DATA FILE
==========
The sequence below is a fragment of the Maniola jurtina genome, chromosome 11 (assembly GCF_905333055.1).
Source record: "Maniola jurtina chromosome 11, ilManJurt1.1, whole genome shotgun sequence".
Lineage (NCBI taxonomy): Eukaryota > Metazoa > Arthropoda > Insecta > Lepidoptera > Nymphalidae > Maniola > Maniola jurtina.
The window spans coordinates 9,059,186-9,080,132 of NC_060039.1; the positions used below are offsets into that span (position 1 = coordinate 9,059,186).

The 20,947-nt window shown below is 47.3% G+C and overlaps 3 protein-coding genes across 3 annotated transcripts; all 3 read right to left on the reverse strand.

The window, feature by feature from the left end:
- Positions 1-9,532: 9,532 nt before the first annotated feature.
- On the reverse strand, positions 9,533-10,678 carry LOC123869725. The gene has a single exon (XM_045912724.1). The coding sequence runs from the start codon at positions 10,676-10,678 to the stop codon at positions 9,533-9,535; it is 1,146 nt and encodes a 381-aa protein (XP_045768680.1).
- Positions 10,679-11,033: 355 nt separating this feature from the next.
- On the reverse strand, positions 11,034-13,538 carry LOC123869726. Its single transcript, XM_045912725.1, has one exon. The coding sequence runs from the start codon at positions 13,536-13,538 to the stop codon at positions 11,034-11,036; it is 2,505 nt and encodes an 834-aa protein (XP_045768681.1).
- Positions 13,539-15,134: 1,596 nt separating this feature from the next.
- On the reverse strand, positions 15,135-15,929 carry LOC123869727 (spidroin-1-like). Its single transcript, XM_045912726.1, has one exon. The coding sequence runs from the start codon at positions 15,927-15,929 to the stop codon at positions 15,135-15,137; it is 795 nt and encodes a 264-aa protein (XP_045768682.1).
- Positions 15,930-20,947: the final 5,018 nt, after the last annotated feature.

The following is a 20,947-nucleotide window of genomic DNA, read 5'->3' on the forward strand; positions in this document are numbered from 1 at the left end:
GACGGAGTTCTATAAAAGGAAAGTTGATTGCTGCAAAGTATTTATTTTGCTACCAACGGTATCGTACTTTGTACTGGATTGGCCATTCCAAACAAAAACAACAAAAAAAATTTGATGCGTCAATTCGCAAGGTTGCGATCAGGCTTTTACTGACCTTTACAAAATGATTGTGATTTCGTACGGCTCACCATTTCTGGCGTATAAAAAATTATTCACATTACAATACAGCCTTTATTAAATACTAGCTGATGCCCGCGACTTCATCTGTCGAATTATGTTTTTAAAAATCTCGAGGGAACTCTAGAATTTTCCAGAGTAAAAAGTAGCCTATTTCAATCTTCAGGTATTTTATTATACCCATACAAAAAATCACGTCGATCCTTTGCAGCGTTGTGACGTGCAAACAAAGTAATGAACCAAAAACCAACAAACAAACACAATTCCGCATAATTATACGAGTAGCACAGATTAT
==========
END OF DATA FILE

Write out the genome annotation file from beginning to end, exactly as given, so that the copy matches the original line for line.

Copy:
The sequence below is a fragment of the Maniola jurtina genome, chromosome 11 (assembly GCF_905333055.1).
Source record: "Maniola jurtina chromosome 11, ilManJurt1.1, whole genome shotgun sequence".
Lineage (NCBI taxonomy): Eukaryota > Metazoa > Arthropoda > Insecta > Lepidoptera > Nymphalidae > Maniola > Maniola jurtina.
The window spans coordinates 9,059,186-9,080,132 of NC_060039.1; the positions used below are offsets into that span (position 1 = coordinate 9,059,186).

The 20,947-nt window shown below is 47.3% G+C and overlaps 3 protein-coding genes across 3 annotated transcripts; all 3 read right to left on the reverse strand.

The window, feature by feature from the left end:
- Positions 1-9,532: 9,532 nt before the first annotated feature.
- On the reverse strand, positions 9,533-10,678 carry LOC123869725. The gene has a single exon (XM_045912724.1). The coding sequence runs from the start codon at positions 10,676-10,678 to the stop codon at positions 9,533-9,535; it is 1,146 nt and encodes a 381-aa protein (XP_045768680.1).
- Positions 10,679-11,033: 355 nt separating this feature from the next.
- On the reverse strand, positions 11,034-13,538 carry LOC123869726. Its single transcript, XM_045912725.1, has one exon. The coding sequence runs from the start codon at positions 13,536-13,538 to the stop codon at positions 11,034-11,036; it is 2,505 nt and encodes an 834-aa protein (XP_045768681.1).
- Positions 13,539-15,134: 1,596 nt separating this feature from the next.
- On the reverse strand, positions 15,135-15,929 carry LOC123869727 (spidroin-1-like). Its single transcript, XM_045912726.1, has one exon. The coding sequence runs from the start codon at positions 15,927-15,929 to the stop codon at positions 15,135-15,137; it is 795 nt and encodes a 264-aa protein (XP_045768682.1).
- Positions 15,930-20,947: the final 5,018 nt, after the last annotated feature.

The following is a 20,947-nucleotide window of genomic DNA, read 5'->3' on the forward strand; positions in this document are numbered from 1 at the left end:
GACGGAGTTCTATAAAAGGAAAGTTGATTGCTGCAAAGTATTTATTTTGCTACCAACGGTATCGTACTTTGTACTGGATTGGCCATTCCAAACAAAAACAACAAAAAAAATTTGATGCGTCAATTCGCAAGGTTGCGATCAGGCTTTTACTGACCTTTACAAAATGATTGTGATTTCGTACGGCTCACCATTTCTGGCGTATAAAAAATTATTCACATTACAATACAGCCTTTATTAAATACTAGCTGATGCCCGCGACTTCATCTGTCGAATTATGTTTTTAAAAATCTCGAGGGAACTCTAGAATTTTCCAGAGTAAAAAGTAGCCTATTTCAATCTTCAGGTATTTTATTATACCCATACAAAAAATCACGTCGATCCTTTGCAGCGTTGTGACGTGCAAACAAAGTAATGAACCAAAAACCAACAAACAAACACAATTCCGCATAATTATACGAGTAGCACAGATTAT